I’ve been writing professionally for a while now, and writing unprofessionally for a lot longer.
What’s the difference? Of course, being published helps. Having work out there for people to praise/destroy is part of what it is to be a ‘professional writer’, but there’s much more to it than simply having a book out there. In fact, the most successful of writers become professional writers long before that first release.
Professional writing is about attitude. It’s about grafting and persevering through the hard times, focusing on getting those words on the page, and making a commitment to ourselves (and to others) to get quality material out there. As well as reading books on craft, it’s about reading the works of peers and adding their techniques to our ever-growing palette. It’s about creating worlds and making people think/scared/heave.
As with all professions, there is a lot of fantastic advice out there. There’s also a lot of bad advice. In this post, I want to identify a few of the most common writing myths I’ve encountered in my writing career so far, and why if followed, they will bring you nothing but eternal dissatisfaction. I don’t mean to inadvertently criticise anybody who may have supported these myths in the past — we all learn the hard way — rather suggest an alternate way of thinking that will ultimately lead to a more productive professional writing lifestyle.
1. The first draft should be perfect.
I still encounter this writing myth every day and it completely baffles me. The first draft is exactly what it says on the tin — a first draft. It doesn’t matter whether you’re a writer who throws the kitchen sink at it and blasts out 80,000 words in two weeks or someone who edits sentence by sentence as they progress: the first draft will likely be a structural and characterisation nightmare. That’s just the way it goes.
Personally, I wouldn’t quite call myself a ‘kitchen sink’ writer but I don’t edit when I’m writing my first draft. I have a clear idea of where I want to go, and although I may deviate from the path, thus surprising myself, usually the destination is always very clear. That way, I have the freedom to enjoy the journey without getting bogged down in editing or cleaning up.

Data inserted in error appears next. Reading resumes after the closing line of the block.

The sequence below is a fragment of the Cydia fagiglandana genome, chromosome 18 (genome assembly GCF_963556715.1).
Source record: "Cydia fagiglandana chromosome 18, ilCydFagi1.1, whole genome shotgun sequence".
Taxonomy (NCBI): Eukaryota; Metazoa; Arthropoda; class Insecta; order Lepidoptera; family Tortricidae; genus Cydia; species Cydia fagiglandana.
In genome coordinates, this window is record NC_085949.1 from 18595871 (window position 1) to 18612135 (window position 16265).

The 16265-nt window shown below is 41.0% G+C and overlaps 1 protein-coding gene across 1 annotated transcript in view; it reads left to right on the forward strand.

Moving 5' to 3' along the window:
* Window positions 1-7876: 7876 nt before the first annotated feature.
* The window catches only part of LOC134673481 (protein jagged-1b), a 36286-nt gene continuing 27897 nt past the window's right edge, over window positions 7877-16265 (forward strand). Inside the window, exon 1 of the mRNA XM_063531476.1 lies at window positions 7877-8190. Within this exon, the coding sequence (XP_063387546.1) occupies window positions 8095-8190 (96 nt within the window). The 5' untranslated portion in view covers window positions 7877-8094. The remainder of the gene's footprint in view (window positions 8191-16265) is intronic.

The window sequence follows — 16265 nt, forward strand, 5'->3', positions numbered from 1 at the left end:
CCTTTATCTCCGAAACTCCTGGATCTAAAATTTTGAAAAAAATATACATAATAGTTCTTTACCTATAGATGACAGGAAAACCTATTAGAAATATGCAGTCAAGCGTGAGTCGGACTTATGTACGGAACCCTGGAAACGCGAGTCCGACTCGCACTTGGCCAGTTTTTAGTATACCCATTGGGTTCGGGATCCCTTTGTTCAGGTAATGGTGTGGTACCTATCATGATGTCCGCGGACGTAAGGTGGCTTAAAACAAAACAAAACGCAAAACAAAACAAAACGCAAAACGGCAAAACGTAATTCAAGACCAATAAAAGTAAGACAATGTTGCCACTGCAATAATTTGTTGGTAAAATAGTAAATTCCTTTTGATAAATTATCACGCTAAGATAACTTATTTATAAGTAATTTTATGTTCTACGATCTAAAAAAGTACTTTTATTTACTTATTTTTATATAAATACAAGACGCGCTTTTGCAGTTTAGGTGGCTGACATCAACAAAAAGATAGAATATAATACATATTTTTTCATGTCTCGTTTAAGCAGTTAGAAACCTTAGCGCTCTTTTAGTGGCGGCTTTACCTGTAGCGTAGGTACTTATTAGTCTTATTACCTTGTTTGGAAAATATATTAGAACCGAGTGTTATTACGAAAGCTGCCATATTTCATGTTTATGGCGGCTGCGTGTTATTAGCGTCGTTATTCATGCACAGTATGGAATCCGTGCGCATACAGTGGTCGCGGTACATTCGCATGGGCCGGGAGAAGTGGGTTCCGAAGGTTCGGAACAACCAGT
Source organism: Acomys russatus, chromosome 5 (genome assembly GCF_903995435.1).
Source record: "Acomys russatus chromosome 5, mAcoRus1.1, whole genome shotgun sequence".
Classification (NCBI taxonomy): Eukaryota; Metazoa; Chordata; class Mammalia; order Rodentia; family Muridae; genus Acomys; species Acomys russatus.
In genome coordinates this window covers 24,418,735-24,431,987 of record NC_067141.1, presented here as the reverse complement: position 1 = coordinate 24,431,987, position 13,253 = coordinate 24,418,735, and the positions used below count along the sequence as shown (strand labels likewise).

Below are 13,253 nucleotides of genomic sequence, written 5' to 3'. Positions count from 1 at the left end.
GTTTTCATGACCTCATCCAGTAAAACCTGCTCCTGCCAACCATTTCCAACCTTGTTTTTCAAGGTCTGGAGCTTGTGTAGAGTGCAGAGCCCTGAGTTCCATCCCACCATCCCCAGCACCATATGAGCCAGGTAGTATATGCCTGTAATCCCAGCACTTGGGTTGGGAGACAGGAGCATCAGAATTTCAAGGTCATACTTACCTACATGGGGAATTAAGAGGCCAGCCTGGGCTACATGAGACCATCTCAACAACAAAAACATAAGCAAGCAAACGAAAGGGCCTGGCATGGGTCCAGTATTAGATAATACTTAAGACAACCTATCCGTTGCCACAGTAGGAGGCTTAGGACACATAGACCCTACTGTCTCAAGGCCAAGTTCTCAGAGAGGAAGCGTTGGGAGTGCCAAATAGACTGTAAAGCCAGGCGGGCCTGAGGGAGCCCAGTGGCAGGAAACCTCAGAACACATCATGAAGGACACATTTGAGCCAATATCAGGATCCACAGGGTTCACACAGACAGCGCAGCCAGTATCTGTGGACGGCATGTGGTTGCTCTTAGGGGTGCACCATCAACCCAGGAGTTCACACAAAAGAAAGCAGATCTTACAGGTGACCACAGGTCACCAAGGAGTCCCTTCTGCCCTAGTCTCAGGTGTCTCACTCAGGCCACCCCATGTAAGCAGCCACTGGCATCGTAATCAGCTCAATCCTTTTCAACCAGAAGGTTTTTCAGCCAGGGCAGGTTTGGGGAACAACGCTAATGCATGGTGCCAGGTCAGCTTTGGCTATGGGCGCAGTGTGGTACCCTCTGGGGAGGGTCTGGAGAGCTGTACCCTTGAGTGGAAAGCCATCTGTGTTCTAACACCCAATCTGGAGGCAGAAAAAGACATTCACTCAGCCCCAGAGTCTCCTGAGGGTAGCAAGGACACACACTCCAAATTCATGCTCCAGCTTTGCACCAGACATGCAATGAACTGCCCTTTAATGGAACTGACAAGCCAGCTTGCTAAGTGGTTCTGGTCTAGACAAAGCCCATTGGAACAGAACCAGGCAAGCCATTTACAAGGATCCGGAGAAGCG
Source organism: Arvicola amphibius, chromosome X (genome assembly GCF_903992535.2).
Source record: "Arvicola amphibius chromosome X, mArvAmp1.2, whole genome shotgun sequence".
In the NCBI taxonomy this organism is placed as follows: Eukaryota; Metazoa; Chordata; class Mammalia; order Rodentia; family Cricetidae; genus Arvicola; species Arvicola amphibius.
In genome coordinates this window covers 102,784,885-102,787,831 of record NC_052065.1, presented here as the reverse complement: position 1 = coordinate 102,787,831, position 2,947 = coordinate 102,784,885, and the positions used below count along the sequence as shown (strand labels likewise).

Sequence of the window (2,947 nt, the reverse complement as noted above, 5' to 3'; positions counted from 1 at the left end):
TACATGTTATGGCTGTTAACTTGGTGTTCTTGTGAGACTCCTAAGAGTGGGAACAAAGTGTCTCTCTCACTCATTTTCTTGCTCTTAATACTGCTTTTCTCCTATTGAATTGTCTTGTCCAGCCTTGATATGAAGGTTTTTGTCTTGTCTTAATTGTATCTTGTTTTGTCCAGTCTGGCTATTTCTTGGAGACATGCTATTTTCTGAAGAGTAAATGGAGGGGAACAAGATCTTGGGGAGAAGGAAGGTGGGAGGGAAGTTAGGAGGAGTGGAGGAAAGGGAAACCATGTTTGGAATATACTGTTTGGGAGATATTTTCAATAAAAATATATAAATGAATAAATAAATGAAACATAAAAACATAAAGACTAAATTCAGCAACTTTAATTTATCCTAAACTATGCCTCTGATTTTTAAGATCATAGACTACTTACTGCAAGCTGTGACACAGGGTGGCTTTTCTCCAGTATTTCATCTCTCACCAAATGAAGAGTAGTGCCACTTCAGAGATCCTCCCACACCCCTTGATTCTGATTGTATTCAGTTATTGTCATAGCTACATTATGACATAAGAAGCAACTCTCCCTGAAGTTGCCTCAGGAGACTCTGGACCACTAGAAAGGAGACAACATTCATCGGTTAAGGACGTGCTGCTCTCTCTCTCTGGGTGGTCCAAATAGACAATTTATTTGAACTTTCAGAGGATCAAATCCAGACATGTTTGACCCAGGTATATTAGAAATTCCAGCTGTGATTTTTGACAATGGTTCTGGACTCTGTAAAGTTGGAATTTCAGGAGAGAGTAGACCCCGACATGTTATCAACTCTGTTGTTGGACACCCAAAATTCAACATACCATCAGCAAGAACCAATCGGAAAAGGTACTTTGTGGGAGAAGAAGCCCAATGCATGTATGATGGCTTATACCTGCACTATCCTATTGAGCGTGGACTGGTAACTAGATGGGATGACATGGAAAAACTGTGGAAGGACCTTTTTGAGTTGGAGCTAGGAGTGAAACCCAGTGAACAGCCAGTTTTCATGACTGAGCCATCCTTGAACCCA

Allow yourself to write absolute drivel. If you come out of a 1,000 word writing session thinking, ‘shit, I didn’t get anywhere today’ then take that as a sign of victory over your evil inner critic. Not only have you shut your inner critic up and written through it, you’ve actually accepted what you’ve written and moved on.
Tomorrow, you can write 1,000 brilliant words, or even more drivel. You have the rewriting process to sort it all out. Banish this writing myth and your productivity will increase massively.
2. You should write every day.
Yeah, this one drove me mad for a while too. I think it’s a writing myth that all us professional writers are guilty of, simply because it seems so logical. If an office-worker is expected to put in a weekly shift then so should us writers, right?
Not necessarily. Some days, we’re simply too caught up in other commitments to write. Family, friends — what burdens, eh? But no, it’s important to take time out every now and then. Although writing every day is a nice idea in practice, for the obsessive like myself, it’s also a recipe for disaster.
Why? Well, say I miss a day, I spend the whole day feeling bad for doing something perfectly social and acceptable at the expense of writing. I spend the following day trying to catch up, which just leads to burnout.
Stressing over writing every day is an unnecessary burden. Instead, I find it more productive to aim to write for five days per week, with a day or two off at the weekend depending on how productive I’m feeling. I’d advise always taking a day off though. You’ve spent a hard week writing, you deserve a bit of time to catch up on a novel or watch the latest episode of your favourite TV show, or whatever.
3. You should rewrite your novel until it is perfect.
Another common writing myth that almost always ends in tears is the idea that the novel should be ‘perfect’ after the rewrites.
I’ve got some bad news for you, sunshine — no novel is perfect. Jane Austen? Pah. Graham Greene? Nah, England Made Me dragged on waaay too much. Although you should strive to make your novel as clean and consistent as possible, aiming for perfection is dangerous because you simply won’t get there.